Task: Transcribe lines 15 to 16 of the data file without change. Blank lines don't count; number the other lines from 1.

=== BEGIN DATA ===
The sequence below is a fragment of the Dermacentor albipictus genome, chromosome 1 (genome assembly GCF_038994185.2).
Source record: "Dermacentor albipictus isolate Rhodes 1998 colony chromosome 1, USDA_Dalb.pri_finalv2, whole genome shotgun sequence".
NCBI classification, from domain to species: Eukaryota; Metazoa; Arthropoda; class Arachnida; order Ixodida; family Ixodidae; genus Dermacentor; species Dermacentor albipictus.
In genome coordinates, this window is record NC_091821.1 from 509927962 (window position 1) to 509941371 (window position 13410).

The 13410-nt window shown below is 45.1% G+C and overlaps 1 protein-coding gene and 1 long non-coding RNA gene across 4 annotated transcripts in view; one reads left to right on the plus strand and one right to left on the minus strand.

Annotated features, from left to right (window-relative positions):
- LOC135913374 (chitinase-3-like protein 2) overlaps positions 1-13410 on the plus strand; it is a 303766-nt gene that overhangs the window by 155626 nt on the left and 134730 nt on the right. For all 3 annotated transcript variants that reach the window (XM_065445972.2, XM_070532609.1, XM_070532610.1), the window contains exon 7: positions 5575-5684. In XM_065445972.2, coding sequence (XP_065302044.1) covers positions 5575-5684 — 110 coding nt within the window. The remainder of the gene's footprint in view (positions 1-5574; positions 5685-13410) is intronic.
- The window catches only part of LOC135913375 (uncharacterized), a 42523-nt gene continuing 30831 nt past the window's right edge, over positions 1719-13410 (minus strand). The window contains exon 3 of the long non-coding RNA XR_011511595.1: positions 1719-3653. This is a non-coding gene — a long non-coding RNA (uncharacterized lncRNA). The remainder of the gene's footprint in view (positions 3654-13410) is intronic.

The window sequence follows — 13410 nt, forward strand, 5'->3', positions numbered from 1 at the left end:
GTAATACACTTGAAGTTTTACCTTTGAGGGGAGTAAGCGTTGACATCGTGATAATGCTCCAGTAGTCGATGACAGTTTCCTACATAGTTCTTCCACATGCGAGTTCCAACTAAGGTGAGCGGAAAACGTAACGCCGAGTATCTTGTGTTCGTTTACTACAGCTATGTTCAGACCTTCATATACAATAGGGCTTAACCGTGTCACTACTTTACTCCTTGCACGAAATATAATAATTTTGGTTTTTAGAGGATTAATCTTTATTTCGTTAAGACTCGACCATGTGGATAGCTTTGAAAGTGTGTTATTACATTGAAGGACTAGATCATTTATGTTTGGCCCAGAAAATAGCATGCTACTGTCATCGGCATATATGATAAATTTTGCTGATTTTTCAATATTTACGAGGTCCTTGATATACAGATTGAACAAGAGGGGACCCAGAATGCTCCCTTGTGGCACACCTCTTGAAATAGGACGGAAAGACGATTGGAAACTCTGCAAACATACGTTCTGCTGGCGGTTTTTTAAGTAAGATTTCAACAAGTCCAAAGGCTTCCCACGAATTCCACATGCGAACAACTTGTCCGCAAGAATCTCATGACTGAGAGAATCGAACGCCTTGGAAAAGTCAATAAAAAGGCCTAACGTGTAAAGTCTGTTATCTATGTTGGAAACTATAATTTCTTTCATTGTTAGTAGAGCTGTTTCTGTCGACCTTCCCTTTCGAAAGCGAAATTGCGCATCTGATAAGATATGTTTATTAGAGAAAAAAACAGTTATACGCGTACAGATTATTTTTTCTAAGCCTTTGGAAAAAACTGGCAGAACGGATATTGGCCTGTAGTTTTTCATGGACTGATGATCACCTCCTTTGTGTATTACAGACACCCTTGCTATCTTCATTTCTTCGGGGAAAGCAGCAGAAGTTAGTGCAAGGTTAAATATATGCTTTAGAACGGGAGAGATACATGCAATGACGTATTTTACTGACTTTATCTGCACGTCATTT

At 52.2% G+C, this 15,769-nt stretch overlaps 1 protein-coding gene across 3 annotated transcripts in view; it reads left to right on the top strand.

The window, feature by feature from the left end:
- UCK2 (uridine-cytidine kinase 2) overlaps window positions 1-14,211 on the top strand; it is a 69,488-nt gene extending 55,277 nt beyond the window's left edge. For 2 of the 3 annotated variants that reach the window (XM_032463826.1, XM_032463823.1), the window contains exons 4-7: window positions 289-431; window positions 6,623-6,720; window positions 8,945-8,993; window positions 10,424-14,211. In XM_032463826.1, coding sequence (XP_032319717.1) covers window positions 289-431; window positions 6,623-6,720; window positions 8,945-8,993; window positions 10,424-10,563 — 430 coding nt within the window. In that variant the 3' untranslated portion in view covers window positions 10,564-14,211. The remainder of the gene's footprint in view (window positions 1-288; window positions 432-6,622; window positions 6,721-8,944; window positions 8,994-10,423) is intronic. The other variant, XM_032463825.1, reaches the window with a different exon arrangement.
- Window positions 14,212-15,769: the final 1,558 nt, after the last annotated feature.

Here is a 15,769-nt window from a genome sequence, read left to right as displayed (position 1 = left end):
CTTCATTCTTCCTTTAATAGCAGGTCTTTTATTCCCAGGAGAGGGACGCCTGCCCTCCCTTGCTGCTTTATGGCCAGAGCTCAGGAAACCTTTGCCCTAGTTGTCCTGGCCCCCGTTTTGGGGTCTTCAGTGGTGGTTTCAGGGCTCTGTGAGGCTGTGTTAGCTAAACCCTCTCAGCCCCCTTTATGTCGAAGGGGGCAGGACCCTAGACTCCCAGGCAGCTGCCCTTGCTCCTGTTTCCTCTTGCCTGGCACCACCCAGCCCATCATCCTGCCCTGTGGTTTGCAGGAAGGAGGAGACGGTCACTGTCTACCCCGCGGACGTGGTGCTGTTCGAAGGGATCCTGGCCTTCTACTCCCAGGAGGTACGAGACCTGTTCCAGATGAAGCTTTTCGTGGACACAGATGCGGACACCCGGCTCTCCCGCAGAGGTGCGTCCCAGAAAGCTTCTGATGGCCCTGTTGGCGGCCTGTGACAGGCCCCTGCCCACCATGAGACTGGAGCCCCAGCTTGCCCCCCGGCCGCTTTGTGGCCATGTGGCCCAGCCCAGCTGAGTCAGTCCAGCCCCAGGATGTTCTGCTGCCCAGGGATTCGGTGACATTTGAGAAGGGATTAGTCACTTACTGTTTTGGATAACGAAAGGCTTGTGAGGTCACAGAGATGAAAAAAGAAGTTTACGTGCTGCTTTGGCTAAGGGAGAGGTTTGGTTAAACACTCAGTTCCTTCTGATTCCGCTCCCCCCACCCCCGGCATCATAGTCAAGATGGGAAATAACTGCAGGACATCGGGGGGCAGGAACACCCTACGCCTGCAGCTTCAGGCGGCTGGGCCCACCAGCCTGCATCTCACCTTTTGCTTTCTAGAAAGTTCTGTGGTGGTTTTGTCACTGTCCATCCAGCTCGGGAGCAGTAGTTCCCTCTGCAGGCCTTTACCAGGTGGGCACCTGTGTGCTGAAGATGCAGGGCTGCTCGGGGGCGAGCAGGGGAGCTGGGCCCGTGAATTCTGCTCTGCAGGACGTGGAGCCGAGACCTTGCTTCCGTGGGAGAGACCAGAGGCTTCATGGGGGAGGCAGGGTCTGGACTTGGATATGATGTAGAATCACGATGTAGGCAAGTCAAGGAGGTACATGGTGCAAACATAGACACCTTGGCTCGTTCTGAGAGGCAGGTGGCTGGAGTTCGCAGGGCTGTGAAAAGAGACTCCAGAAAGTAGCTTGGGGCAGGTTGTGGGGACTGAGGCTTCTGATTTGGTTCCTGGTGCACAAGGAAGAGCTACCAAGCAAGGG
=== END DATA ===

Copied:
Here is a 15,769-nt window from a genome sequence, read left to right as displayed (position 1 = left end):
CTTCATTCTTCCTTTAATAGCAGGTCTTTTATTCCCAGGAGAGGGACGCCTGCCCTCCCTTGCTGCTTTATGGCCAGAGCTCAGGAAACCTTTGCCCTAGTTGTCCTGGCCCCCGTTTTGGGGTCTTCAGTGGTGGTTTCAGGGCTCTGTGAGGCTGTGTTAGCTAAACCCTCTCAGCCCCCTTTATGTCGAAGGGGGCAGGACCCTAGACTCCCAGGCAGCTGCCCTTGCTCCTGTTTCCTCTTGCCTGGCACCACCCAGCCCATCATCCTGCCCTGTGGTTTGCAGGAAGGAGGAGACGGTCACTGTCTACCCCGCGGACGTGGTGCTGTTCGAAGGGATCCTGGCCTTCTACTCCCAGGAGGTACGAGACCTGTTCCAGATGAAGCTTTTCGTGGACACAGATGCGGACACCCGGCTCTCCCGCAGAGGTGCGTCCCAGAAAGCTTCTGATGGCCCTGTTGGCGGCCTGTGACAGGCCCCTGCCCACCATGAGACTGGAGCCCCAGCTTGCCCCCCGGCCGCTTTGTGGCCATGTGGCCCAGCCCAGCTGAGTCAGTCCAGCCCCAGGATGTTCTGCTGCCCAGGGATTCGGTGACATTTGAGAAGGGATTAGTCACTTACTGTTTTGGATAACGAAAGGCTTGTGAGGTCACAGAGATGAAAAAAGAAGTTTACGTGCTGCTTTGGCTAAGGGAGAGGTTTGGTTAAACACTCAGTTCCTTCTGATTCCGCTCCCCCCACCCCCGGCATCATAGTCAAGATGGGAAATAACTGCAGGACATCGGGGGGCAGGAACACCCTACGCCTGCAGCTTCAGGCGGCTGGGCCCACCAGCCTGCATCTCACCTTTTGCTTTCTAGAAAGTTCTGTGGTGGTTTTGTCACTGTCCATCCAGCTCGGGAGCAGTAGTTCCCTCTGCAGGCCTTTACCAGGTGGGCACCTGTGTGCTGAAGATGCAGGGCTGCTCGGGGGCGAGCAGGGGAGCTGGGCCCGTGAATTCTGCTCTGCAGGACGTGGAGCCGAGACCTTGCTTCCGTGGGAGAGACCAGAGGCTTCATGGGGGAGGCAGGGTCTGGACTTGGATATGATGTAGAATCACGATGTAGGCAAGTCAAGGAGGTACATGGTGCAAACATAGACACCTTGGCTCGTTCTGAGAGGCAGGTGGCTGGAGTTCGCAGGGCTGTGAAAAGAGACTCCAGAAAGTAGCTTGGGGCAGGTTGTGGGGACTGAGGCTTCTGATTTGGTTCCTGGTGCACAAGGAAGAGCTACCAAGCAAGGG